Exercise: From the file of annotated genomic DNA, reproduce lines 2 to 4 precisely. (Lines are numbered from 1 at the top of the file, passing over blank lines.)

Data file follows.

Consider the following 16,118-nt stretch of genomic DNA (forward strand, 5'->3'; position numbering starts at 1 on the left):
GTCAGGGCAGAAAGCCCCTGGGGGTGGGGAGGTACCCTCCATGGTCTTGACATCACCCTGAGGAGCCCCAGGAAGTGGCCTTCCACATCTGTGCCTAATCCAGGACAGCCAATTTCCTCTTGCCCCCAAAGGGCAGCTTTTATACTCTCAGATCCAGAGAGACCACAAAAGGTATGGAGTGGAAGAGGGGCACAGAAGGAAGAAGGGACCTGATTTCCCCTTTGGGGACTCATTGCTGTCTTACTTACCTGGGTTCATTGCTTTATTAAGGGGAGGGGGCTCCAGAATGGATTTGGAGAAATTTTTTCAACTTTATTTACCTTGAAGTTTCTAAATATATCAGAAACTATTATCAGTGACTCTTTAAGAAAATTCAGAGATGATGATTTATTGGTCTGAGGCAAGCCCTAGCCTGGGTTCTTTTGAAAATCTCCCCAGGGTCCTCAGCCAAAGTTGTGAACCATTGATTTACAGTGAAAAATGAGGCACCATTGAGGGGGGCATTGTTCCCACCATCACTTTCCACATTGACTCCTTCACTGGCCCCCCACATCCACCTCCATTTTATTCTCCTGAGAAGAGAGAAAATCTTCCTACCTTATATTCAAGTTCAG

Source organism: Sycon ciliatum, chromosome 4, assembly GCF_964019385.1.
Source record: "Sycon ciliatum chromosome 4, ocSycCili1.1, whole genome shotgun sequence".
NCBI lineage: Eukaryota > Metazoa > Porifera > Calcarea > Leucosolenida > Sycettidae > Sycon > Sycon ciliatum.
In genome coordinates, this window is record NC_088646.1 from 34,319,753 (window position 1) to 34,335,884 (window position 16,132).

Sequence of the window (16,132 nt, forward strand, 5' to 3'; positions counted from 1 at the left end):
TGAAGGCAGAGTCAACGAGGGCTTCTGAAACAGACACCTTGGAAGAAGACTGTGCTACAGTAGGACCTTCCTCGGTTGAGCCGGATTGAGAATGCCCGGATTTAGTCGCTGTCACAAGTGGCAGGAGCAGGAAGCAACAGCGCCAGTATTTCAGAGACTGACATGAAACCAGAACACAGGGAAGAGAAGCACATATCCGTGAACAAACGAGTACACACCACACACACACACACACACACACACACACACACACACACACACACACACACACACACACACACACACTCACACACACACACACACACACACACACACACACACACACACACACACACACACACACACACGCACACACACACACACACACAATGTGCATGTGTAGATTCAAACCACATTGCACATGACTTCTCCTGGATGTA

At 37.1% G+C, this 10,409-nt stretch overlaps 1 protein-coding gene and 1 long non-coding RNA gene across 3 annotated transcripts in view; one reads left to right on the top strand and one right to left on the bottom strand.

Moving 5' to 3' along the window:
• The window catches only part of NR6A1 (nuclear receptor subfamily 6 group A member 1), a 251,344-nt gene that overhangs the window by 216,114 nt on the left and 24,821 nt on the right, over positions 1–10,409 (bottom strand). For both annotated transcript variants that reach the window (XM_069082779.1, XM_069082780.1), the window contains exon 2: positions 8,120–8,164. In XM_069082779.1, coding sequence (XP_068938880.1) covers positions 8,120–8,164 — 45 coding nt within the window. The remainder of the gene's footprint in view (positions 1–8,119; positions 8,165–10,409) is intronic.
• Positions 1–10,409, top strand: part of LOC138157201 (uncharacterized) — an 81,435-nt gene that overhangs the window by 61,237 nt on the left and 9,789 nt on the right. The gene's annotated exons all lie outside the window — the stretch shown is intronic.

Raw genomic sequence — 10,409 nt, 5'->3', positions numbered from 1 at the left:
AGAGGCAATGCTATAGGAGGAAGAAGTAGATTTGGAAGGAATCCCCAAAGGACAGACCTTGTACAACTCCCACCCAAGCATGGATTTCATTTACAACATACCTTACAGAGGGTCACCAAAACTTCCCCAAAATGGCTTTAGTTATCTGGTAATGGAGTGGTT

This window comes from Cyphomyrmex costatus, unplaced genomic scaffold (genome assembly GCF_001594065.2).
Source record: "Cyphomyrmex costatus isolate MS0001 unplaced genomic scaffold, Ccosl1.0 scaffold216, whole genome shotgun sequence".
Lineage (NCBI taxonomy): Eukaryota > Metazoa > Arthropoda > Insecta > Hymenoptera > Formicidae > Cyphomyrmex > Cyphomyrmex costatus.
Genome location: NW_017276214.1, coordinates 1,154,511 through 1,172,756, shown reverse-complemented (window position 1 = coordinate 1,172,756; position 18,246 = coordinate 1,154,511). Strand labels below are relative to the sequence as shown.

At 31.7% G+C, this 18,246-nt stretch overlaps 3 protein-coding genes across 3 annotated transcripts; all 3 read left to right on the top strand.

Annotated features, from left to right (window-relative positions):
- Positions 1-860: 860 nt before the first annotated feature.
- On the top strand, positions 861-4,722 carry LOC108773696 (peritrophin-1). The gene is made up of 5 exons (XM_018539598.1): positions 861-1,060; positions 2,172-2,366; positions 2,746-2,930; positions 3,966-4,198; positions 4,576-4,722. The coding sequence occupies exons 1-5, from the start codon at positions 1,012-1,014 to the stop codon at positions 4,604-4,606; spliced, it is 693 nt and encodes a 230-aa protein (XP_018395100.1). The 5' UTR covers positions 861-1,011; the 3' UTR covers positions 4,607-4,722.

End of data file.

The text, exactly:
GTCAGGGCAGAAAGCCCCTGGGGGTGGGGAGGTACCCTCCATGGTCTTGACATCACCCTGAGGAGCCCCAGGAAGTGGCCTTCCACATCTGTGCCTAATCCAGGACAGCCAATTTCCTCTTGCCCCCAAAGGGCAGCTTTTATACTCTCAGATCCAGAGAGACCACAAAAGGTATGGAGTGGAAGAGGGGCACAGAAGGAAGAAGGGACCTGATTTCCCCTTTGGGGACTCATTGCTGTCTTACTTACCTGGGTTCATTGCTTTATTAAGGGGAGGGGGCTCCAGAATGGATTTGGAGAAATTTTTTCAACTTTATTTACCTTGAAGTTTCTAAATATATCAGAAACTATTATCAGTGACTCTTTAAGAAAATTCAGAGATGATGATTTATTGGTCTGAGGCAAGCCCTAGCCTGGGTTCTTTTGAAAATCTCCCCAGGGTCCTCAGCCAAAGTTGTGAACCATTGATTTACAGTGAAAAATGAGGCACCATTGAGGGGGGCATTGTTCCCACCATCACTTTCCACATTGACTCCTTCACTGGCCCCCCACATCCACCTCCATTTTATTCTCCTGAGAAGAGAGAAAATCTTCCTACCTTATATTCAAGTTCAG

Source organism: Sycon ciliatum, chromosome 4, assembly GCF_964019385.1.
Source record: "Sycon ciliatum chromosome 4, ocSycCili1.1, whole genome shotgun sequence".